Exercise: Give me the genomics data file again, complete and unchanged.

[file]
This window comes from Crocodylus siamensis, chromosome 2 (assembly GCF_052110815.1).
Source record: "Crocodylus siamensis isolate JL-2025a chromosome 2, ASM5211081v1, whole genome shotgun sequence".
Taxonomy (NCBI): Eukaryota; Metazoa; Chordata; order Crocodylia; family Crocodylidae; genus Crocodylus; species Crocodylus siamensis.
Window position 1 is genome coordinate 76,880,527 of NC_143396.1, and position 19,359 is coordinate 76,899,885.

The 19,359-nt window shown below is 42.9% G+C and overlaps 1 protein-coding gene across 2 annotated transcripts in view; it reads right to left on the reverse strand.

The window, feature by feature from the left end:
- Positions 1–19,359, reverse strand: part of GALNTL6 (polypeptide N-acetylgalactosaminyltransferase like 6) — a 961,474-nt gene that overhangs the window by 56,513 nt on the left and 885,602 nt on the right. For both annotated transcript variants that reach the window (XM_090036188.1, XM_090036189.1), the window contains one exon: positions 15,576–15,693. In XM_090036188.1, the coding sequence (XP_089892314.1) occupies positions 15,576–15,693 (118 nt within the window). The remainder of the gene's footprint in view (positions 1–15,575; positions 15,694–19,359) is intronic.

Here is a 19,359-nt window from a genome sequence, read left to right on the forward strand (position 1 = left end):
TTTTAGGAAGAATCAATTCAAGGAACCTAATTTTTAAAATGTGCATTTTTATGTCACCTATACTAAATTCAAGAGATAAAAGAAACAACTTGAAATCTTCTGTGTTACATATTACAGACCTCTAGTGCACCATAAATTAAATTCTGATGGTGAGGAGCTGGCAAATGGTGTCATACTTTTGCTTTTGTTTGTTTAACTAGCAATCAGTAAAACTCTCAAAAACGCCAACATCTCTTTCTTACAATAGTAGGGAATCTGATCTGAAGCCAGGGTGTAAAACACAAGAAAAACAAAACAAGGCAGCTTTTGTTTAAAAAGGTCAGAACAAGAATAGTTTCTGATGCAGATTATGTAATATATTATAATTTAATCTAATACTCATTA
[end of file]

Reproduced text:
This window comes from Crocodylus siamensis, chromosome 2 (assembly GCF_052110815.1).
Source record: "Crocodylus siamensis isolate JL-2025a chromosome 2, ASM5211081v1, whole genome shotgun sequence".
Taxonomy (NCBI): Eukaryota; Metazoa; Chordata; order Crocodylia; family Crocodylidae; genus Crocodylus; species Crocodylus siamensis.
Window position 1 is genome coordinate 76,880,527 of NC_143396.1, and position 19,359 is coordinate 76,899,885.

The 19,359-nt window shown below is 42.9% G+C and overlaps 1 protein-coding gene across 2 annotated transcripts in view; it reads right to left on the reverse strand.

The window, feature by feature from the left end:
- Positions 1–19,359, reverse strand: part of GALNTL6 (polypeptide N-acetylgalactosaminyltransferase like 6) — a 961,474-nt gene that overhangs the window by 56,513 nt on the left and 885,602 nt on the right. For both annotated transcript variants that reach the window (XM_090036188.1, XM_090036189.1), the window contains one exon: positions 15,576–15,693. In XM_090036188.1, the coding sequence (XP_089892314.1) occupies positions 15,576–15,693 (118 nt within the window). The remainder of the gene's footprint in view (positions 1–15,575; positions 15,694–19,359) is intronic.

Here is a 19,359-nt window from a genome sequence, read left to right on the forward strand (position 1 = left end):
TTTTAGGAAGAATCAATTCAAGGAACCTAATTTTTAAAATGTGCATTTTTATGTCACCTATACTAAATTCAAGAGATAAAAGAAACAACTTGAAATCTTCTGTGTTACATATTACAGACCTCTAGTGCACCATAAATTAAATTCTGATGGTGAGGAGCTGGCAAATGGTGTCATACTTTTGCTTTTGTTTGTTTAACTAGCAATCAGTAAAACTCTCAAAAACGCCAACATCTCTTTCTTACAATAGTAGGGAATCTGATCTGAAGCCAGGGTGTAAAACACAAGAAAAACAAAACAAGGCAGCTTTTGTTTAAAAAGGTCAGAACAAGAATAGTTTCTGATGCAGATTATGTAATATATTATAATTTAATCTAATACTCATTA